Overall spending has increased in line with mobility changes. By end May it has risen from 50% at the lowest point, to 80% of index levels.
Figure: post lockdown correlations between spending by sector with 'composite' mobility level. Period: 28 March to 25 May. Composite mobility is combined across Google and Apple, based on our own internal assumptions. Source(s): as above.
Combined/overall spending is well correlated to increase in mobility (0.67x), with R2 fit of 0.955
Other positive correlations with good correlative fits are food delivery (1.34x), apparel (1.15x), casual dining (0.57x), fast food (0.96x), and hotels (0.25x)
Negative correlations are big box and groceries, consistent with a reduction to bring back spending levels to normal baseline pre-lockdown, as these forms of spending had shot up during the lockdown due to panic buying
Moving forward, as mobilities continue increasing, sectors that are expected to benefit are food and dining, as well as apparel spending.
C. What this could mean for the US economy and other economies around the world
There is still discernible apprehension amongst consumers to engage in spending within luxury categories and where there is possibly high inherent risk of infections. The airline and fine dining sectors still at <5% and <10% of index levels, and while the latter is showing shallow signs of improvement, spending in the airline sector is barely moving.
Rather surprisingly big box retail has been negatively correlated to increases in mobility since the bottom most point of lockdown, perhaps due to the sizeable excess stockpiles from panic buying during the lockdown period itself. It is also possible that consumers are opting to focus their new found freedoms on small ticket extravagances/rewards like apparel, casual dining and fast food spending instead.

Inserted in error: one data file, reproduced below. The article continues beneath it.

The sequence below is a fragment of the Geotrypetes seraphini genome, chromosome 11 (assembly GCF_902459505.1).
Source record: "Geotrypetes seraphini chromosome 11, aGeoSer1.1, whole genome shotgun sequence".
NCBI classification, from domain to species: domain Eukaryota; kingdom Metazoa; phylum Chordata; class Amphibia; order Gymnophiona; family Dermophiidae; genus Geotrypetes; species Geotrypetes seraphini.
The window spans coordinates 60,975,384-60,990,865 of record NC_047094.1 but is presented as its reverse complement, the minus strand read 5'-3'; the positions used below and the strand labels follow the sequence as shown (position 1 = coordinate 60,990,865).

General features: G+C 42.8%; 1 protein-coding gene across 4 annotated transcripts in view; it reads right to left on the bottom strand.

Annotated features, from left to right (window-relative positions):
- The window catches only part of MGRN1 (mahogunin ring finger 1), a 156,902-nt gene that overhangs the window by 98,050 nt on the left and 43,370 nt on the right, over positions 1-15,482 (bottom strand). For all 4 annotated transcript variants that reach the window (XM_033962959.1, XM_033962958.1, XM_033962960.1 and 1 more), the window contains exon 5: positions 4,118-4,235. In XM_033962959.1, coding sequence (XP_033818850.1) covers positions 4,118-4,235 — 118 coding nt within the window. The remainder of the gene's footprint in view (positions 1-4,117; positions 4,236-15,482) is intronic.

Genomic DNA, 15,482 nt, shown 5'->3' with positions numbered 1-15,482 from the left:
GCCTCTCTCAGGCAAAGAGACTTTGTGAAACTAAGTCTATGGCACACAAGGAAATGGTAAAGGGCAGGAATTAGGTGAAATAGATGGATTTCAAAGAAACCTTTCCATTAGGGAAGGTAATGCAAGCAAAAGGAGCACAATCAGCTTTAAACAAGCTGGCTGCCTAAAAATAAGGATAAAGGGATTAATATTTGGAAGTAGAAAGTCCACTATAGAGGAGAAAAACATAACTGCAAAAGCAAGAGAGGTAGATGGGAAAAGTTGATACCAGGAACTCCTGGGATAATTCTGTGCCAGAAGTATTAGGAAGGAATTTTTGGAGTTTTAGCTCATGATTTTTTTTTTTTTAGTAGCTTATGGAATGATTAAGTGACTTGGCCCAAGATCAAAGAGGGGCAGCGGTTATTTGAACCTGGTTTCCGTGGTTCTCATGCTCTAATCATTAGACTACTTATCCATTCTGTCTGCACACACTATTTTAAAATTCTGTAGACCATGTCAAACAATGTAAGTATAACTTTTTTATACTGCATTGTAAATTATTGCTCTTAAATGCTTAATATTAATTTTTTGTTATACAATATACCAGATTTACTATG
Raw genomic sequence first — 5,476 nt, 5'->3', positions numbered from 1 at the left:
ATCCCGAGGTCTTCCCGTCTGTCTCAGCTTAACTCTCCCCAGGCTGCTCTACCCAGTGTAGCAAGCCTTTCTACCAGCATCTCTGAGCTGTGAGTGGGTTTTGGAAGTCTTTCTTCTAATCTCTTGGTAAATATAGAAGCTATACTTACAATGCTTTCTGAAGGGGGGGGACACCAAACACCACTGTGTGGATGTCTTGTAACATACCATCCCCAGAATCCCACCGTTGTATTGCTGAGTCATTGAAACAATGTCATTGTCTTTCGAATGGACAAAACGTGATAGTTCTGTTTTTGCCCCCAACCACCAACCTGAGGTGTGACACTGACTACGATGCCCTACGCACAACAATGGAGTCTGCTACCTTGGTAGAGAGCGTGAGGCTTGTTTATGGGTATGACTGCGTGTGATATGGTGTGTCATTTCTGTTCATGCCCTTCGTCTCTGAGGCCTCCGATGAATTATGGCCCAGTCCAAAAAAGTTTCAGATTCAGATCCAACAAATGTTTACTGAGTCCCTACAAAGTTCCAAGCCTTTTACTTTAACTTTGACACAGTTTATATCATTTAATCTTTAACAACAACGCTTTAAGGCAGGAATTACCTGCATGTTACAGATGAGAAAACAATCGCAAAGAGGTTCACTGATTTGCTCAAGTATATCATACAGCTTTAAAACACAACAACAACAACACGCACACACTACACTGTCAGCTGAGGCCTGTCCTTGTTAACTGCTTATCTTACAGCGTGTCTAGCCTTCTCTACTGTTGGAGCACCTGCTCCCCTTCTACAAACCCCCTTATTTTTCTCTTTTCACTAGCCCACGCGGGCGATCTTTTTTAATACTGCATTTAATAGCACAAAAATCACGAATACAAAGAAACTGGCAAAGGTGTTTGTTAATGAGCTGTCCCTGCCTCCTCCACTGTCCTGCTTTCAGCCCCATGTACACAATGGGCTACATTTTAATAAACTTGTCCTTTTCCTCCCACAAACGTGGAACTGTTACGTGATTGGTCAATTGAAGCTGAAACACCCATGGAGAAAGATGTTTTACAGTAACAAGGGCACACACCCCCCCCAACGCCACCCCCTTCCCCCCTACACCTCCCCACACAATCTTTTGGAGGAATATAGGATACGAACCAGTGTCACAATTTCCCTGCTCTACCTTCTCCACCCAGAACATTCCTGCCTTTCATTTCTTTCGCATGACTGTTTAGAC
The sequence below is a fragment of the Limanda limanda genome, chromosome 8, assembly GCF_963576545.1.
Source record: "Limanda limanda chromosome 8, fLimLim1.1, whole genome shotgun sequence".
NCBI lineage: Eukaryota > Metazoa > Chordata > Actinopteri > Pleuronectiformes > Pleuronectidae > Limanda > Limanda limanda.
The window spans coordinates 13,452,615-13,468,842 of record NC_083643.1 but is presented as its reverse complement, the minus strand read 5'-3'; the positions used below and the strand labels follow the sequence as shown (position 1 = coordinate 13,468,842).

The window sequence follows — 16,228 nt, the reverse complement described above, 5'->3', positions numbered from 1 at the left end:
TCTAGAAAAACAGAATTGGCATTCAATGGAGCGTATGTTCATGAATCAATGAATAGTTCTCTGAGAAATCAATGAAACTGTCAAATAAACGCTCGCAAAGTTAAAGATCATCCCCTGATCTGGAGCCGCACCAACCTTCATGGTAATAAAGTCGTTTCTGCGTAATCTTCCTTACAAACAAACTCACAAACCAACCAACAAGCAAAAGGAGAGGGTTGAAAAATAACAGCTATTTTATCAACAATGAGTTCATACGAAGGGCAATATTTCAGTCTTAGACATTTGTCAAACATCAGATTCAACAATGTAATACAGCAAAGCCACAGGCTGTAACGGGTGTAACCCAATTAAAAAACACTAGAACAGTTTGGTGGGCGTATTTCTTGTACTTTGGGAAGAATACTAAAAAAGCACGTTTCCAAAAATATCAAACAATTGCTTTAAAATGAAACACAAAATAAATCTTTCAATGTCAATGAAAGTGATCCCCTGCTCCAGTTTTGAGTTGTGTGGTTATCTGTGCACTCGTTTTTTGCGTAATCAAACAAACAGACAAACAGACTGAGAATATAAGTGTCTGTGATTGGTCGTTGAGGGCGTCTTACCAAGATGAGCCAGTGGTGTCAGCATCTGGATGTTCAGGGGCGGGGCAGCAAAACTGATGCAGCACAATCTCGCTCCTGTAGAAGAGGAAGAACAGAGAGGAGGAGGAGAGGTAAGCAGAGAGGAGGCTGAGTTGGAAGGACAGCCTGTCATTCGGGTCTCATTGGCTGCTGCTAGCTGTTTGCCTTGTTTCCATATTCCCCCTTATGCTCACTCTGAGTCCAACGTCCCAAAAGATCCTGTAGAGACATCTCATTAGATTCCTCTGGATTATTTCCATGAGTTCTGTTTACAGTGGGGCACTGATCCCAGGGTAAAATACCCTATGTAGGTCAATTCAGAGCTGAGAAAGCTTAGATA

Overall, the recovery in spending is still slower than what the index levels of capital markets are suggesting. While market indices such as the S&P 500 and Nasdaq index had increased to some 86% and 100% of pre-outbreak index levels respectively as at end May, overall spending was only at 80% versus index after having fallen to a low of 60% during lockdown.
And evidently, spending recovery is varied across the board, with some sectors such as big box retail, apparel, food and dining, and groceries showing high levels of spending; however, the airlines, hotel and fine dining sectors show weak spending levels and slow recovery.
One should also bear in mind that the US government has offered generous economic stimulus benefits to aid the recovery of their economy, which is reflected in the spending patterns we see here. Other countries may not be so fortunate.
What may also be evident is that countries that struggle with increasing mobility back to baseline levels will have a tough time restoring their economies back to previous levels. It is quite clear from this data that mobility is a critical factor in the majority of spending patterns.
For countries where transmission has yet to reach below epidemic levels while mobility is already low; they may inevitably be about to face both a massive healthcare and economic crisis that could last for a long time to come, e.g. Brazil, Mexico, Bangladesh, Indonesia, India and Philippines.
Update 8th June: As a further benchmark comparison, we have sourced data on the breakdown of household expenditure for major categories across a range of countries in the figure below. Sectors such as leisure and transport total some 20-25% of household spending; food, restaurants and hotels some 15-30%, while clothing/apparel and entertainment ranges between 4-10%.
It should be clear how inhibiting movement of people for too long can potentially have dire consequences on a local economy. Transportation alone constitutes some 10-15% of spending, while leisure and recreation another ~10%. Meanwhile, clothing is limited to only 3-8%, and basic food related spending (ex. restaurants and entertainment) is generally only 6-15%.
In short, the current trends we are seeing in the US as it reopens its economy may not be adequate to buoy the economy to a recovery back to previous levels within a short span of time.
Figure: household expenditure by major category for select countries